Lectures on the treatment of gastroesophageal reflux disease

2021-08-07 01:44 PM

Diagnosis based on clinical examination can be supplemented by a 2-week trial with a double dose of proton pump inhibitor. This method is sensitive.

Diagnose

Symptom

Diagnosis of gastroesophageal reflux disease is mainly based on functional symptoms. Most patients have the typical symptom of heartburn. However, many patients do not understand this symptom well. Therefore, this symptom should be described as a burning sensation from the stomach or lower chest spreading to the neck. Asking like this helps us find more reflux patients than just asking about heartburn.

Note the overlap in symptoms of gastroesophageal reflux disease and peptic ulcer disease, non-ulcer gastrointestinal disorders, and irritable bowel syndrome. About two-thirds of patients also have dyspepsia (epigastric pain or discomfort) and about 40% of patients with irritable bowel syndrome also have symptoms of GERD.

The severity of symptoms is not a reliable indicator of the severity of esophagitis. However, symptoms of dysphagia, dysphagia, difficulty breathing at night, vomiting blood, or weight loss are warning signs of serious illness, complications, or other diseases.

Trial treatment

Diagnosis based on clinical examination can be supplemented by trial treatment with a double dose of proton pump inhibitor for 2 weeks. This method has a sensitivity and specificity comparable to esophageal pH monitoring and better than esophagogastroduodenoscopy.

Exploratory methods

Not all patients with suspected reflux symptoms should be offered exploratory procedures. Patients with mild symptoms typical of reflux and no warning symptoms should try treatment first without any other investigation.

Exploratory methods should be performed when:

The diagnosis is unclear because the symptoms are nonspecific and atypical for reflux or are mixed with other gastroduodenal symptoms such as associated epigastric pain.

Symptoms persist or do not decrease after treatment.

Symptoms are suggestive of severe or complicated esophagitis (hematuria, persistent dysphagia).

Other diseases have not been excluded:

Infectious or drug-induced esophagitis.

Esophageal malignancy.

Gastroduodenal disease.

Heart attack or ischemia.

Probe selection method

Esophageal-gastro-duodenal endoscopy is the first choice because:

It is the most sensitive test for the diagnosis of reflux esophagitis.

Provides the most accurate diagnosis for other mucosal lesions such as infectious esophagitis, peptic ulcer, malignancies, or other diseases of the gastrointestinal tract that are difficult to distinguish from reflux if based solely on history.

As the most effective way to grade esophagitis, this is important in choosing treatment for this condition.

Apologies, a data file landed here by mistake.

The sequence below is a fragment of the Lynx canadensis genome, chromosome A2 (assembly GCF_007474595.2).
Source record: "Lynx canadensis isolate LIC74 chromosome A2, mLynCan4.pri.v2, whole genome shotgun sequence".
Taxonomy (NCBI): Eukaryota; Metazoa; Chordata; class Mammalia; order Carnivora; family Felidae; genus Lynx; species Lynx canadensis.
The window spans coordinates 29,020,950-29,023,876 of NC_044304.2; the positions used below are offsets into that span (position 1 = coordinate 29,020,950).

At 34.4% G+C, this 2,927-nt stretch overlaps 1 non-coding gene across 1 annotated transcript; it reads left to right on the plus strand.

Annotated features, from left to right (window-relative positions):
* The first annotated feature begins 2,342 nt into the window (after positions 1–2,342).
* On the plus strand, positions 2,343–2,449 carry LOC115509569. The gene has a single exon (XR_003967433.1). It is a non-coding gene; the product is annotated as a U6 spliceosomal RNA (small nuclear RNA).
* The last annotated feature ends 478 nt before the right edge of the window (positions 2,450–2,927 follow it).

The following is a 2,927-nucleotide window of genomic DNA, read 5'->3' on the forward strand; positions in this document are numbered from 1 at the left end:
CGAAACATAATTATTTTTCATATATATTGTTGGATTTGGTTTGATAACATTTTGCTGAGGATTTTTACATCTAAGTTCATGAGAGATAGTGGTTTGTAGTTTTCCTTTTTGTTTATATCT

It is the most sensitive method for the diagnosis of Barrett's esophagus.

Useful for detecting and treating ulcerative esophageal stricture.

However, endoscopy also has limitations because more than half of patients with gastroesophageal reflux disease have negative endoscopy results. In these patients, a routine biopsy is not required because only < 25% of biopsies will detect esophagitis and while the cost of this will increase without compromising treatment aimed at symptom control.

In patients with alarming symptoms, endoscopy should be performed immediately prior to trial therapy. Endoscopy is also indicated for patients with atypical symptoms or when unresponsive to initial treatment. Endoscopy should be repeated within 6 months prior to surgical planning to rule out new or unexpected pathologies.

The role of endoscopy in cases of reflux that have received long-term endoscopic therapy is less convincing. Healing of lesions is equivalent to symptom control; therefore, endoscopic evaluation is only necessary if the disease recurs despite good treatment, especially to consider long-term treatment or to rule out potential complications. risk of severe esophagitis.

Indications and applications of endoscopy:

There are alarming symptoms (dysphagia, dysphagia, weight loss, bleeding, abdominal mass, anemia).

Difficult to diagnose (symptoms are confused, nonspecific, atypical).

Symptoms do not respond to initial treatment.

Preoperative assessment.

Increase trust when words are not convincing enough.

Symptoms are persistent, frequent, and bothersome.

To monitor drug treatment.

The LOS ANGELES classification system for esophagitis endoscopically:

Degree

Define

A

There is one (or more) mucosal scrapes but less than 5 mm, and does not exceed two crests of the chronic folds

B

There is one (or more) mucosal abrasions exceeding 5 mm, and not exceeding the two apex of the mucosal folds

C

There is one (or more) mucosal abrasions across two or more apical mucosal folds, but not exceeding 75% of the esophageal circumference.